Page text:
Since I bought my first camera, I want to do a double exposure photo.

I know double exposure photos are two combined photos, like the following one:

Source: google photos
(source: alexwisephotography.net)

My goal is make one of these combining my face and fire.

Somebody knows how to do it in Gimp? I searched tutorials for this, but no tutorial about double exposure in Gimp was found.



3 Answers 3


Open both photos individually (ie in different windows/tabs).

Select all and copy one photo, then on the other photo "Paste as -> New layer"

This pastes one photo over the other. If the sizes don't match up, you can resize one layer at a time with Layer -> Scale layer. Resize the larger layer down. You can move a layer around with the move tool in the toolbar.

Now, in the layers window, select the top layer and choose a blend mode and opacity for the upper layer. The simplest blend mode is just to use "Normal" and adjust the opacity, but it may create a more interesting result to try the other blend modes, particularly modes such as "Multiply" or "Soft light". For each blend mode, try adjusting the opacity of the top layer too to see how that mode reacts to changes in opacity.


This is not about blending modes. It is about masks.

These are my source files.

enter image description here

Convert the girl into a grayscale image. The Photo can stay as RGB color image.

Open the Photo and duplicate the layer. Let's call this Photo.

enter image description here

Using curves, convert the background layer to flat white. (Not the new layer)

enter image description here

Open the Girl's photo and invert it using curves. Copy it to the Clipboard.

enter image description here

On the Layer, Photo Right click and make a layer mask.

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Paste the image of the girl.

enter image description here

This is the basic idea. The image is a mask. But you probably want to tweak the contrast of the images and convert the Photo to black and white. I would desaturate it and leave it as RGB, not to grayscale because the blacks are dull.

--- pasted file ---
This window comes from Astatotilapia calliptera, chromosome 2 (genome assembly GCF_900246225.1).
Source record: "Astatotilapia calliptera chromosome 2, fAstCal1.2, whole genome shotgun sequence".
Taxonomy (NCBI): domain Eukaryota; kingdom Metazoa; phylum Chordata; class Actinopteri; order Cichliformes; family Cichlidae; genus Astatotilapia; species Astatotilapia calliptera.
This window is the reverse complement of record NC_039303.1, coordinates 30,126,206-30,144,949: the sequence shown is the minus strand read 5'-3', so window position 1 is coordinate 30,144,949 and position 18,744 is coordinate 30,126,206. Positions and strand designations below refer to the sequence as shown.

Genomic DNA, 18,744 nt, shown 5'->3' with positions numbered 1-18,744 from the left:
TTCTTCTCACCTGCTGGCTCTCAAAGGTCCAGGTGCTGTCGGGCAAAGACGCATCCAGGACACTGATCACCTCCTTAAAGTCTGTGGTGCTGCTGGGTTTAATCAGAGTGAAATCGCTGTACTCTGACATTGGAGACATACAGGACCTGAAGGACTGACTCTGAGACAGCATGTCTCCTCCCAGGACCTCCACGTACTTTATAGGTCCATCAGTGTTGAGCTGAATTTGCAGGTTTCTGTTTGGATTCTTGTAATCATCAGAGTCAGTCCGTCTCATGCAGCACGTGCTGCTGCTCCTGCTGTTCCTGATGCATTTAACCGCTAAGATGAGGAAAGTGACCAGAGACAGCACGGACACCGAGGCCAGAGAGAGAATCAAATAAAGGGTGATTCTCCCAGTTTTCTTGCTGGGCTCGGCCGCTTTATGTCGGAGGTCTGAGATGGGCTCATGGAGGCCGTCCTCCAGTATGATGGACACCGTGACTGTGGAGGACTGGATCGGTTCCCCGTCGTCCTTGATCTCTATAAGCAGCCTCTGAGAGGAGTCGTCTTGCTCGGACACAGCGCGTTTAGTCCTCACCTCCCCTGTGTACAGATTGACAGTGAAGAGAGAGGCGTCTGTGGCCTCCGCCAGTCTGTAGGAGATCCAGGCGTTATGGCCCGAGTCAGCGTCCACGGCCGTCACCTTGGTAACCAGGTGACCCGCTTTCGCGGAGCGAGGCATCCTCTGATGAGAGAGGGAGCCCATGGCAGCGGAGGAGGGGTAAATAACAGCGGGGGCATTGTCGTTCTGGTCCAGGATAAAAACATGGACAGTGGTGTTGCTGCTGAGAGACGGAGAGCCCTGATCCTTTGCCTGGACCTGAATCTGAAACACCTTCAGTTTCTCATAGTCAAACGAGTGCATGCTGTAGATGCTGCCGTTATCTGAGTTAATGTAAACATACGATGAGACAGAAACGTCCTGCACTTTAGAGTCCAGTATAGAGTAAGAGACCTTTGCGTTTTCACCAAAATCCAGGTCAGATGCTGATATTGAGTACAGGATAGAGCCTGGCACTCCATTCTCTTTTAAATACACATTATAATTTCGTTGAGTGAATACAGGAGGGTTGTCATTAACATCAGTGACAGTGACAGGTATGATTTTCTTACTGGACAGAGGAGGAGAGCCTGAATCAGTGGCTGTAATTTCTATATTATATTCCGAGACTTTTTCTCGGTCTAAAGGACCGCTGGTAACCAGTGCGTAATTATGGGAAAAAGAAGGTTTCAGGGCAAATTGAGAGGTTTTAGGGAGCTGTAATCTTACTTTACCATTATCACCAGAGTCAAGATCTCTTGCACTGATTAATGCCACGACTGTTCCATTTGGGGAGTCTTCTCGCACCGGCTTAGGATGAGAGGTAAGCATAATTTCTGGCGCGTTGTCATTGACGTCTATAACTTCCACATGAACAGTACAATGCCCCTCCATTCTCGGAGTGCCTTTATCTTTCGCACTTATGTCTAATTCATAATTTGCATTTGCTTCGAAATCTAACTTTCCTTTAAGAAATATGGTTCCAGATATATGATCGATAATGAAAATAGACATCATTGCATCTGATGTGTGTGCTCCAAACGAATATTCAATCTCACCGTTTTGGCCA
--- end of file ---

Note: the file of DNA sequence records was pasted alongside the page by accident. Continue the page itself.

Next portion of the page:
enter image description here

More contrasted images.

enter image description here

Source files: https://pixabay.com/es/mujer-ni%C3%B1a-retrato-2359551/ https://pixabay.com/es/hong-kong-ciudad-urbana-rascacielos-1990268/

But I do not normally use Gimp. I finish the edit of this kind of stuff in Corel Draw, In this case, I simply masked a white rectangle and paste into my document, to have the freedom to choose the position of the background into the face. You can on Gimp but will force you to have a really big canvas.

enter image description here

But choosing a correct background for the white masked part is important:

enter image description here


Interestingly, while the other obvious answer is good enough for most practical purposes, averaging layers with 50% opacity does not always give the true double exposure effect. It is all because of the nonlinearity of sRGB and the fact, that often our photo processing apps do not care about gamma, working as if pixel values were brightnes.

So, for those interested:

On the left: overlaying images with 50% opacity in sRGB space, ignoring gamma (this was the only option in Gimp before 2.9). The result does not reflect the real double exposure effect

On the right: the same, but using the linear light mode (only possible in Gimp 2.9 and later and is not the default mode. professional apps like PS can do this since always, of course). The result is similar but slightly different, especially in places where bright pixels from one image meet the dark pixels of the other one. This simulates the real double exposure where we add light and not pixel values.

comparing sRGB vs linear with 50% opacity

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